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Using property records, public databases, and search engines, Yermack and Liu were able to identify the primary residences of 488 of the 500 CEOs of the S&P 500. These guys—and they're almost all guys—are living large. The mean residence of a CEO was anything but mean: 6,145 square feet, 12 rooms, 5.37 acres of land, and a market value of $3.1 million. For the 164 in the sample who bought new houses after being named CEO, the mean house was even less mean: 6,635 square feet, 13.1 rooms, 6.13 acres, and a market value of $3.9 million. "Aerial photographs indicate that outdoor swimming pools, tennis courts, boathouses, formal gardens, and detached guest houses or servants' quarters are common features of CEOs' homesteads," Yermak and Liu write. CEOs are also engaging in the same sort of financing that the home-buying masses do.

Then the professors examined the returns of the CEOs' stocks, and discovered that the bigger the home, the worse the stock performed. In 2005, the stocks of companies whose CEOs lived in larger homes (i.e., above the average for all CEOs) returned, on average, 3.35 percent less than companies whose CEOs lived in below-average homes. And the CEOs who lived in the biggest homes (at least 10,000 square feet or over 10 acres) underperformed their peers who inhabited more modest homes by 6.9 percent, on average.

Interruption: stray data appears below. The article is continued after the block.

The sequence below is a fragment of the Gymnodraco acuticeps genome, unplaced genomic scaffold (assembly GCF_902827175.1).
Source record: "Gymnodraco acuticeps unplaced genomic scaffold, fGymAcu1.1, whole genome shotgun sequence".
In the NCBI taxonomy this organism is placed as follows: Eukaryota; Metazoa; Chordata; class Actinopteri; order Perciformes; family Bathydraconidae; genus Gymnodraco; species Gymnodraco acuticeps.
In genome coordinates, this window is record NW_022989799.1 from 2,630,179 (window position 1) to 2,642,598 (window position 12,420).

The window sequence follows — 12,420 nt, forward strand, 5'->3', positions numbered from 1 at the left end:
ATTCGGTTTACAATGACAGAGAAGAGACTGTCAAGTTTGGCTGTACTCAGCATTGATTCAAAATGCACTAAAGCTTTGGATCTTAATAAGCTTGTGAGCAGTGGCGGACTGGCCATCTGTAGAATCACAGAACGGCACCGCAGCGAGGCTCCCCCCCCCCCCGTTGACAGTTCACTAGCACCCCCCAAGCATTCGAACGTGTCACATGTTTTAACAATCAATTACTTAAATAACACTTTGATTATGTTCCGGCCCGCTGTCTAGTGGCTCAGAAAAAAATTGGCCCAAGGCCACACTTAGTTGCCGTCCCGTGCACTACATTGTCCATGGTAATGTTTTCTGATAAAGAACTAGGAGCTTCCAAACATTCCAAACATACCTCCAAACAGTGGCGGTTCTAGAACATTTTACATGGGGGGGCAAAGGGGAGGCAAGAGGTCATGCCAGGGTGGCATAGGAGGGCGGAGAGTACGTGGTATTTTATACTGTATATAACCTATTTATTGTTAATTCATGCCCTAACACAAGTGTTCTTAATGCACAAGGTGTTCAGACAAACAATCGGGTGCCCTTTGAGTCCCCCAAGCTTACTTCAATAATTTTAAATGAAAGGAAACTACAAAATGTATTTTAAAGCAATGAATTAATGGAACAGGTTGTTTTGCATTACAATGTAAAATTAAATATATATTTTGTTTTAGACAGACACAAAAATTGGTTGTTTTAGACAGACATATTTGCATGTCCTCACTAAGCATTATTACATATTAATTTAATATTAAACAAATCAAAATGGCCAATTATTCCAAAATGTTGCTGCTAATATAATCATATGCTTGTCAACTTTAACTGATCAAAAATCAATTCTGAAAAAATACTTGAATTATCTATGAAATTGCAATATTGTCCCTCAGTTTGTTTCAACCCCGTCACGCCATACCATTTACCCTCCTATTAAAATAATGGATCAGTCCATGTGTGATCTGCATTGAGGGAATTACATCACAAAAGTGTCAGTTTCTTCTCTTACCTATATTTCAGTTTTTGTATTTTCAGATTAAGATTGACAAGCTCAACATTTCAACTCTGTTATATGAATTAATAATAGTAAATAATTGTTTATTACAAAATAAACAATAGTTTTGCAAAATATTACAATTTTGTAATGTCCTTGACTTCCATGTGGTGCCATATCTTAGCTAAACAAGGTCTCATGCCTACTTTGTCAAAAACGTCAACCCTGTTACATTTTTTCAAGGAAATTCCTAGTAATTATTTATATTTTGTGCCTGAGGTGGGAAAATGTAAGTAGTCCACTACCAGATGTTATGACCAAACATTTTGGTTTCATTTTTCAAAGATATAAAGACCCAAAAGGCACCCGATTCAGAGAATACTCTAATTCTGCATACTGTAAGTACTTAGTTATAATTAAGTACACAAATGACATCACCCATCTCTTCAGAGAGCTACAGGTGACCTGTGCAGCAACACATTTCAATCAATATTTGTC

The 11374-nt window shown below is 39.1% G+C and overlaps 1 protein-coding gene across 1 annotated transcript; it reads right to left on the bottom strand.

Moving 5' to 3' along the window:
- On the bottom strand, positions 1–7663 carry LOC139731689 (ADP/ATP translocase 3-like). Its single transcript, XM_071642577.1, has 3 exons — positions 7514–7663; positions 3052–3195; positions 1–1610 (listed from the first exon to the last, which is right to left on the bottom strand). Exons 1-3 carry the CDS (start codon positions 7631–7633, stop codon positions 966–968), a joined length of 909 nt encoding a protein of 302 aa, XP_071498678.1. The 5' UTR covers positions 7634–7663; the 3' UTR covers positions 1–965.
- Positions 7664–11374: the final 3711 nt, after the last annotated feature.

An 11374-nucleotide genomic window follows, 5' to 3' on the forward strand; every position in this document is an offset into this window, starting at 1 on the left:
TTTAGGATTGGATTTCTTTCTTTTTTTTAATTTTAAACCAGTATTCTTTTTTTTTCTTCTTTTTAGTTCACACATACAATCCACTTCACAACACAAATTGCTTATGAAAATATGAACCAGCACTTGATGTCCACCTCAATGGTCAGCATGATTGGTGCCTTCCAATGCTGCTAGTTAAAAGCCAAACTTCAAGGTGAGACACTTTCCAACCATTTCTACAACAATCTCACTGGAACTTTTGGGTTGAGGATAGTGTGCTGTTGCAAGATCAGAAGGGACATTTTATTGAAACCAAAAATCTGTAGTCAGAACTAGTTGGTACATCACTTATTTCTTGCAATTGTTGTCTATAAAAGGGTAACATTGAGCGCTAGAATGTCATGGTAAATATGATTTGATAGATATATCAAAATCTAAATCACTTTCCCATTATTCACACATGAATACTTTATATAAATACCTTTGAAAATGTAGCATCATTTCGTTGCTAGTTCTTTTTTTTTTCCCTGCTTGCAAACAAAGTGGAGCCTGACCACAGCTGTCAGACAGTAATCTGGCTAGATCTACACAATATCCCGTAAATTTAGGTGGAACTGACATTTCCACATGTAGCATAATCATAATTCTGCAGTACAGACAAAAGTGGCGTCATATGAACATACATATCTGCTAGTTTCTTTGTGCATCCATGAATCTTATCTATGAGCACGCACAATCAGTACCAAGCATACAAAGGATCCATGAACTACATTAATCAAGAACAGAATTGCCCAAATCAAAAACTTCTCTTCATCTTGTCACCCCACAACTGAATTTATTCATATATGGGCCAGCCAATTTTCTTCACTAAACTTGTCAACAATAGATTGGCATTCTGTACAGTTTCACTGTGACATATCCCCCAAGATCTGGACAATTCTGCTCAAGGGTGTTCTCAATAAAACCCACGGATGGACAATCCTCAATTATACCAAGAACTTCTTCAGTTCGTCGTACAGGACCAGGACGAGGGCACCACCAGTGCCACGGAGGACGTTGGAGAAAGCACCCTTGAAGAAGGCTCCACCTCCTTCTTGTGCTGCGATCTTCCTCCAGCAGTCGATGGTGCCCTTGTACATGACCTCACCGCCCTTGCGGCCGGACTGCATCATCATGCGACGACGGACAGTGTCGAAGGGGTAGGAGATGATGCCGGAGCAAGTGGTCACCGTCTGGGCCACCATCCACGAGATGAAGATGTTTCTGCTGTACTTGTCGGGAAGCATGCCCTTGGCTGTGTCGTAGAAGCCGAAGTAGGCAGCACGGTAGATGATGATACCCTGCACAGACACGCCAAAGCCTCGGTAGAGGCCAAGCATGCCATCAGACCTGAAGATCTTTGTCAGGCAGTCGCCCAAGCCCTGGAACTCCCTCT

Next, they looked at stock returns for 164 companies whose CEOs bought new homes after becoming CEO. Here, again, they found trouble, especially for CEOs who bought mega-homes on mega-plots. They found "a significantly negative stock performance following the acquisition of very large homes by company CEOs," on the order of 1.25 percent performance lag per month. The conclusion: "We interpret the stock return evidence as consistent with large CEO home purchase indicating entrenchment and foreshadowing poor future stock performance." What's more, when CEOs sold stock to finance the purchase of a home—as was the case in 32 percent of the instances—those stocks performed worse than companies where CEOs held on to their stocks. Yermack says this is the most interesting finding. The data seem to indicate that a good number of CEOs are selling shares—ostensibly to raise cash to buy a house—just before their stock goes south. "I think it could be that these guys know something and want to get out of the stock," he said. "Ordinarily, you can't do that as an insider unless you have an alibi, and buying a house is about the best alibi you can come up with."

A few caveats. CEOs can't be judged by square footage alone. A 4,000-square-foot co-op in New York can be just as self-indulgent as a 20,000-square-foot estate complex in Wichita, Kan. And they shouldn't be judged on cost alone. In San Francisco, spending $5 million on a home is par for the course among highly paid professionals. In Wichita, it's almost unheard of.

And there's another possible explanation that could explain the link between over-the-top home purchases and disappointing near-term stock returns. Big-ticket home purchases rarely take place when the market is about to boom. CEOs weren't exactly rushing to buy estates in 2001 and 2002. But when the market has been on a nice long-run bull run, when people feel really good about the present and even better about the future, they're far more likely to buy or build an extravagant home. In other words, they may be buying at the top, so it's no surprise that share prices drop soon after.

Still, the overall argument is compelling. If you want to judge the prospects of a stock by crunching some numbers, perhaps your first stop shouldn't be the SEC's Edgar database. Perhaps it should be Zillow.